On Oppression

Last night I was reading the Bible to my little boy – we are now in the life of Jesus – the story about when the Pharisees tried to trick him by asking him whether a good Jew should pay taxes to Rome (the occupying empire of the day). His answer, of course well known (to all who know, well anything really) was “Whose picture is on the coin?” When they Pharisees were forced to answer “Caesar’s,” Jesus responded with “Well then give him what is his and give God what belongs to Him.”

The message was revolutionary (in that period of zealotry and political ferment in occupied Jerusalem) because it was counter-revolutionary. He effectively told the Pharisees “I am not come to challenge the might, authority or legitimacy of Rome. I’m here after bigger things.” God is not particularly interested in the partisan political contest of the moment – His church is old and His work even older; from the times before he called an elder from ancient Ur to trudge across the desert, before he appeared to an ancient pre-flood nobleman in Job (probably the most ancient story of all). All the way back to a flood and the rainbow promise that there would be no worldwide cataclysm again. The politics of oppression? Rebellion against a fat king in a distant capital? Jesus was after way more than that – because there is always a fat king.

Today politics permeates everything; and I’m a little cursed because I work on political issues and the permeation affects my life too much, making me sad – as it does everybody else. These days it’s again the politics of oppression (perhaps it always has been), of who can lay claim to the sacred chalice of ‘most oppressed’ thereby finding the keys which grant entry into the ‘Kingdom of Envy’ in all its glorious misery.

But oppression? I daresay, the mantle for most-often and most-systematically oppressed goes to we, the Christians. Long before the Millennial Maoists of today are trying to take our Twitter handles for speaking ancient truths, we were being oppressed. Iraq has been emptied of Christians. North Korean Christians are put in re-education camps. The real Maoists in China massacred our missionaries in the hundreds; the Lumumba revolutions in Congo did the same. The Sudanese followers of the Mahdi put us up on crosses. The Pilgrims fled discrimination which was keeping them in poverty to a new land where they built a home of faith free from the state (not the other way around, like the modern Jacobians would insist). Farther back, did not Rome itself send us into the catacombs? Did not Nero light his debauched festivities of wickedness and hedonism with the burning bodies of Christians – impaled and covered in tar and set alight?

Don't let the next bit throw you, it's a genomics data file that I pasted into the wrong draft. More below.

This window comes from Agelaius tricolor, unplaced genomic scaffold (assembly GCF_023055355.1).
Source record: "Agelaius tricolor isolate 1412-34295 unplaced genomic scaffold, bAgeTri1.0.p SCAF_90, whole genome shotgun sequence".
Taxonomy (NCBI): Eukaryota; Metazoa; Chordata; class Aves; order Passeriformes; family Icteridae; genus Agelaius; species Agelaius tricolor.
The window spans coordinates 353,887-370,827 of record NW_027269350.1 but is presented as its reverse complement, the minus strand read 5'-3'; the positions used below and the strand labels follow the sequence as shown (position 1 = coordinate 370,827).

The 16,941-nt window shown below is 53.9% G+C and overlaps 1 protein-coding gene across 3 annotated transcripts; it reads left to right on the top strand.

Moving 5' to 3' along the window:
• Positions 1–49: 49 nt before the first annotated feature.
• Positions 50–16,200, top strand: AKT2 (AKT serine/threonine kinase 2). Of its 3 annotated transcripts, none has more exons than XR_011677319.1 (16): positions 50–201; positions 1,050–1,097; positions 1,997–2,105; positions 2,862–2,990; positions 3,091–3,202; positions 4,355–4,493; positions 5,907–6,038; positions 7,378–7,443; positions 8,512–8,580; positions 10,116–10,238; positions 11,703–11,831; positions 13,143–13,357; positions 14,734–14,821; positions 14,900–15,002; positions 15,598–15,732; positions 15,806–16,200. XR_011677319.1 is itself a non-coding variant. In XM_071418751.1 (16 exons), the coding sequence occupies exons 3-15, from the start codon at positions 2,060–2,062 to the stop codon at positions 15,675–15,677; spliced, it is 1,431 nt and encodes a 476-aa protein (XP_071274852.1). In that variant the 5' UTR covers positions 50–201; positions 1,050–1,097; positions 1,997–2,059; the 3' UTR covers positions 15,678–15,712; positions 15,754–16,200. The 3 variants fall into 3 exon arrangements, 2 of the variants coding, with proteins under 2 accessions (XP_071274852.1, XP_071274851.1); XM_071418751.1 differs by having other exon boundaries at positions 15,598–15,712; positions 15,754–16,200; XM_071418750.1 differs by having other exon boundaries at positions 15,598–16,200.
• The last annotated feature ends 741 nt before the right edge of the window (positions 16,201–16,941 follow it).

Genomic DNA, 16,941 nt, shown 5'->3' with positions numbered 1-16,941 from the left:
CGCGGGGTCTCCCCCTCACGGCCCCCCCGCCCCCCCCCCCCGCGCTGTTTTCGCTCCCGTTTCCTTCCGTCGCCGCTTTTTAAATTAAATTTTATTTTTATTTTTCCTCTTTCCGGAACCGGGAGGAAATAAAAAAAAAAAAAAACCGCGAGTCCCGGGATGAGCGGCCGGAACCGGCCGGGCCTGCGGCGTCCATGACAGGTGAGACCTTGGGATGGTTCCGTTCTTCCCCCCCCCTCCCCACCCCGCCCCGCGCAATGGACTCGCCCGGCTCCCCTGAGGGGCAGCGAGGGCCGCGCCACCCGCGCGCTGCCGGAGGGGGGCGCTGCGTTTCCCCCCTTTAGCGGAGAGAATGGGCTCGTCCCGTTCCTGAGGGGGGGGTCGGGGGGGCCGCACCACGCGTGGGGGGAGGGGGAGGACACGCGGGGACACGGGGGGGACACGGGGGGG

What did this oppression do? Did it make us bitter, redistributionist? Did it make us whine and complain? Did it make us revolutionaries – as the current Pope would hope? Far from it. We have always taken our cues from Jesus, “Give to Caesar”. No tax revolts against the powers; because who cares about money anyway – instead setting up the first ‘socialist’ societies of early Christians helping each other with the little they had? No slave revolutions; Paul writing to Philemon imploring him to receive back Onesimus (his escaped slave) but as a brother, knowing that it was Philemon’s immortal soul in contest. People of all colors from all background and both genders (yes, there are only two) united under the common story of survival against those who tried to wipe us off the map. I am uninterested, as most Christians are, in the modern politics of oppression unto utopia. My ideas are older, my loves are more profound than the current ferment. I know I have at best thirty more years on this lovely planet, and after that – I will go to where my immortal soul has found a place. Where will yours go? Have you asked yourself that? Beside Stalin and Hitler and Fidel; or beside those people that Hebrew’s calls “our great cloud of witnesses”.

And incidentally, for those who think perhaps ratcheting up the abuse might work – Christians are at their best when persecuted. We do not handle political power well, like everybody else. Corruption seeps into even those who started out well meaning. But push us into the catacombs and we become an unstoppable force.

So to fear the Maoist Millennials and their sophomoric attempts at ‘oppression’; to silence and ‘de-platform’ us? Ha! We will go back to the caves to carve our ichthyses. Because we the inheritors of the spirits of the Desert Fathers know that life is short and our faith is old and we can’t be bothered by earthly intimidations of the wicked. For we are also Augustine the Berber, who will again sit atop a hill while the new Rome burns, again writing “City of God” – if she cannot be saved, though we are trying with all our might!

About Joel D. Hirst

Joel D. Hirst is a novelist and a playwright. His most recently released work is "Dreams of the Defeated: A Play in Two Acts" about a political prisoner in a dystopian regime. His novels include "I, Charles, From the Camps" about the life of a young man in the African camps and "Lords of Misrule" about the making and unmaking of a jihadist in the Sahara. "The Lieutenant of San Porfirio" and its sequel "The Burning of San Porfirio" are about the rise and fall of socialist Venezuela (with magic).
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